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Scanning near-field acoustic microscopy


Scanning near-field acoustic microscopy (SNAM) is a new method for imaging the topography of nonconducting surfaces at a potential lateral resolution in the sub-micron range. The basic element of this method is a distance sensor consisting of a sharply pointed vibrating tip, which is part of a high-Q quartz resonator driven at its resonance frequency. The decrease of the resonance frequency or of the amplitude of vibration when an object comes into the proximity of the tip serves as the important signal. The dependence of this signal on pressure and composition of the coupling gas shows that the hydrodynamic forces in the gas are responsible for the coupling between object and tip. The sensor is incorporated into a scanning device. Well-resolved line scans of a grating of 8 μm periodicity, a lateral resolution of 3 μm and a vertical resolution of 5nm have been achieved in our first experiments.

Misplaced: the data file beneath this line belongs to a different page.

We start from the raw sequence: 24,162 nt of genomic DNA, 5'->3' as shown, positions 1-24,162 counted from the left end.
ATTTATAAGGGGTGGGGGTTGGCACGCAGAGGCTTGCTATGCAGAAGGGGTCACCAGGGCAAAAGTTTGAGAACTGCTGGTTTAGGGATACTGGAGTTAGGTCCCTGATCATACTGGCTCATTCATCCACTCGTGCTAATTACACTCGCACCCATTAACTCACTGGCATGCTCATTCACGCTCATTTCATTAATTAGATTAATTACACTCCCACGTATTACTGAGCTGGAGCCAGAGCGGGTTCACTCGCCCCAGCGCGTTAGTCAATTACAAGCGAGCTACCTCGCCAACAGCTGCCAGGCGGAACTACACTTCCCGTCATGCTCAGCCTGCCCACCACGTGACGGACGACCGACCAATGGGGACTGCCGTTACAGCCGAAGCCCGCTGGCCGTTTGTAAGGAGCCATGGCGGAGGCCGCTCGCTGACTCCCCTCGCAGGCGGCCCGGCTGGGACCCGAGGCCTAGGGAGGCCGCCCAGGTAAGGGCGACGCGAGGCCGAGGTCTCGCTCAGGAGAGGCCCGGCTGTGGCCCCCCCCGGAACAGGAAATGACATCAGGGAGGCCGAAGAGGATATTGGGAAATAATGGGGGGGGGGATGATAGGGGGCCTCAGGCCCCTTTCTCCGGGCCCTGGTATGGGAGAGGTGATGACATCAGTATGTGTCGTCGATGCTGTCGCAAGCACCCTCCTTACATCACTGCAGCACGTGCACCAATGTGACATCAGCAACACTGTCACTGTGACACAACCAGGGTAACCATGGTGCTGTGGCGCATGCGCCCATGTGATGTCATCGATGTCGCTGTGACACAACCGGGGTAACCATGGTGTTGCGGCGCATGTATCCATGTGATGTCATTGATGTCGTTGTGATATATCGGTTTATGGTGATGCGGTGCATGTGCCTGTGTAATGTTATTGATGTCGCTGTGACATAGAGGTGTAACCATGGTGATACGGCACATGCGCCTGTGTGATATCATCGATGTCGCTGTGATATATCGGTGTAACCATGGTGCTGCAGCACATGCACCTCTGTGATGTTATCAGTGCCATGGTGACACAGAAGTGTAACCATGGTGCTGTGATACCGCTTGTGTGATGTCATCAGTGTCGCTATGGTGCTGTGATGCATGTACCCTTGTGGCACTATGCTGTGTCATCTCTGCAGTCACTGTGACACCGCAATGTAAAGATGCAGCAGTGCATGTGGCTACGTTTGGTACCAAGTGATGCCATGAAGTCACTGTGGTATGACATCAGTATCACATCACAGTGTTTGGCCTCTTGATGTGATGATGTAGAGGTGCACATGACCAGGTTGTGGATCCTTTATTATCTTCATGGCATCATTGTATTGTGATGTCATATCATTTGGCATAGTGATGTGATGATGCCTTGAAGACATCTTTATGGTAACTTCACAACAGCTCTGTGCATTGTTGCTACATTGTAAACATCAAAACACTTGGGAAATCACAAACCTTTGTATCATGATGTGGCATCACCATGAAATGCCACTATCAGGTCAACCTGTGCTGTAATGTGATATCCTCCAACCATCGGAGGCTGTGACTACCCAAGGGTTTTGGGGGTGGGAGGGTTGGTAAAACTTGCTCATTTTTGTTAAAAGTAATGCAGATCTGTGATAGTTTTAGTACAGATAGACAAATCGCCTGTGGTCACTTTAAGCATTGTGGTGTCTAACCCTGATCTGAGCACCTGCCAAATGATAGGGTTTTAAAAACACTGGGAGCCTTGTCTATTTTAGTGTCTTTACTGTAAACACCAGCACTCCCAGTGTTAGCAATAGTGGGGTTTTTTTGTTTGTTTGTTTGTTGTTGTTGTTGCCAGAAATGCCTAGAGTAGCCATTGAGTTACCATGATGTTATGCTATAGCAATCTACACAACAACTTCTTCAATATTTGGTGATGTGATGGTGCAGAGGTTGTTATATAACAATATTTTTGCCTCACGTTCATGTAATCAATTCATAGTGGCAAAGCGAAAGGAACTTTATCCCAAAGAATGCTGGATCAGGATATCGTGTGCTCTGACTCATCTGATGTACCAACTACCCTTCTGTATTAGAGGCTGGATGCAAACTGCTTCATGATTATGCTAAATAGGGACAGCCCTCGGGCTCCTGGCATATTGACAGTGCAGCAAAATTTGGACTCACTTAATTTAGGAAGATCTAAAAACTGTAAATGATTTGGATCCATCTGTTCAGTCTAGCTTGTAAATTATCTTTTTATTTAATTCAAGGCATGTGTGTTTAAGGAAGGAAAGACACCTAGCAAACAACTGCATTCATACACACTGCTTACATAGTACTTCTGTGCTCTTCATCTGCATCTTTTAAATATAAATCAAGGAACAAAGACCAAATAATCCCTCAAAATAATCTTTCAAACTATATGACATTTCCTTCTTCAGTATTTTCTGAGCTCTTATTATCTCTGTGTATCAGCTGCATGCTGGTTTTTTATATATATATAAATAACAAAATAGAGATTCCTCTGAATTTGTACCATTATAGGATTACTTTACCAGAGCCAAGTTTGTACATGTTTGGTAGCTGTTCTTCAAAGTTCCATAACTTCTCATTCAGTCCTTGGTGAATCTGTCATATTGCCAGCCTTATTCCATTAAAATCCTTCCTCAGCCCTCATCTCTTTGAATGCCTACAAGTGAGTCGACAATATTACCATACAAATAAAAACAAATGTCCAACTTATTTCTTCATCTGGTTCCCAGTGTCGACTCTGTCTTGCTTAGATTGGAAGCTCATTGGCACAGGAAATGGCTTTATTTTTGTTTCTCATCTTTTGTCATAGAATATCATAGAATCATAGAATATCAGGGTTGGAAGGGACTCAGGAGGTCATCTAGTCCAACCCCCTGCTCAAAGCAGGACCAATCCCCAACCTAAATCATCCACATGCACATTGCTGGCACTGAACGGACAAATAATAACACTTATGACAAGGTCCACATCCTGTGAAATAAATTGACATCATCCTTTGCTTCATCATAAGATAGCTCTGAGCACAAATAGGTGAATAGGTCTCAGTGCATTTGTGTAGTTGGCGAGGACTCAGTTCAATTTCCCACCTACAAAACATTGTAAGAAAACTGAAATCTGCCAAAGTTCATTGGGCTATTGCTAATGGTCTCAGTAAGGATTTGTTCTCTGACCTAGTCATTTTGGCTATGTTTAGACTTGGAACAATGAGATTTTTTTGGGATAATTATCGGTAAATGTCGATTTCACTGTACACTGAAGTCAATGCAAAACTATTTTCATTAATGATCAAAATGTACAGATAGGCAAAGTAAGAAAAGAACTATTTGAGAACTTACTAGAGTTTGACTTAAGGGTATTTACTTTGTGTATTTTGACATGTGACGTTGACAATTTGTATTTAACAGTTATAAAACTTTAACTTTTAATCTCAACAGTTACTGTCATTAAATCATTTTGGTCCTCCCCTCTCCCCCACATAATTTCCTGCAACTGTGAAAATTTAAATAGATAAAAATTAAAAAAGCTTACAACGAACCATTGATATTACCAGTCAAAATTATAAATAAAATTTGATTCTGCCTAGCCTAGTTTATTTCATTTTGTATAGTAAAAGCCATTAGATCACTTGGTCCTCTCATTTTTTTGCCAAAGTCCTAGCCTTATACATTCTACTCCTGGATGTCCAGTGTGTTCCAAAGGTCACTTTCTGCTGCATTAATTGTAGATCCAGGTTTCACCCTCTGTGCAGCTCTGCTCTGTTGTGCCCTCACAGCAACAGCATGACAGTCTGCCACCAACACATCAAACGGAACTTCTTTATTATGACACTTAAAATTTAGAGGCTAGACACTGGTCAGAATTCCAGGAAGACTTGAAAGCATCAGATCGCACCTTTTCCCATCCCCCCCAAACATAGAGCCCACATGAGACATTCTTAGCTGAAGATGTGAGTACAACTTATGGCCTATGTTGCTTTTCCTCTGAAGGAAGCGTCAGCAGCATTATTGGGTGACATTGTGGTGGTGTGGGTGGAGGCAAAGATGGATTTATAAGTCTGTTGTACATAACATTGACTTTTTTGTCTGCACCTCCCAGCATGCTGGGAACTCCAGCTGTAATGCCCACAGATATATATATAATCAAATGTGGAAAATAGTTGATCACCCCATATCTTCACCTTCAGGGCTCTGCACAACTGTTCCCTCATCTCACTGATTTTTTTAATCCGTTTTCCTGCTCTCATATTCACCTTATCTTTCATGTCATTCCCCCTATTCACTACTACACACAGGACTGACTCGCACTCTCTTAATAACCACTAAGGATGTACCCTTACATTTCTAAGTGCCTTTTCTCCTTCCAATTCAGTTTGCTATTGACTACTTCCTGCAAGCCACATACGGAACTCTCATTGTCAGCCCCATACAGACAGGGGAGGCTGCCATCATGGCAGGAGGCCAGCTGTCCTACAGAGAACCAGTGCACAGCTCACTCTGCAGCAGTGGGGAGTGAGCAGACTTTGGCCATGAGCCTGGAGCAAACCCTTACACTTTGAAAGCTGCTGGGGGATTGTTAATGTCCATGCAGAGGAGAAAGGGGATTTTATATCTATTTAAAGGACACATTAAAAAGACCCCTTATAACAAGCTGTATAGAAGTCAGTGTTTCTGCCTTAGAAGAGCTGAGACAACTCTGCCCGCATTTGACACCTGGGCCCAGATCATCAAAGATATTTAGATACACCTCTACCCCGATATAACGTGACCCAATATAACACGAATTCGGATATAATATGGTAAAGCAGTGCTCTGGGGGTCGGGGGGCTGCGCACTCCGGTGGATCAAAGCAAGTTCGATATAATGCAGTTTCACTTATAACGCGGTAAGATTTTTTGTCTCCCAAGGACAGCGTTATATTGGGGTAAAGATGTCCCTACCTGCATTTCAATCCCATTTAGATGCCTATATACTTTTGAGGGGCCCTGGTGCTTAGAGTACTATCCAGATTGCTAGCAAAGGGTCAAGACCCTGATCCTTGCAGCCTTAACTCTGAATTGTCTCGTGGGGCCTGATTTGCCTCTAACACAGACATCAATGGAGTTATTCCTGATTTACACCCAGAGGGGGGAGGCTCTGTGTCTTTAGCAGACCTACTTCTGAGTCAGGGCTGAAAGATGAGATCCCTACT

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Günther, P., Fischer, U.C. & Dransfeld, K. Scanning near-field acoustic microscopy. Appl. Phys. B 48, 89–92 (1989). https://doi.org/10.1007/BF00694423

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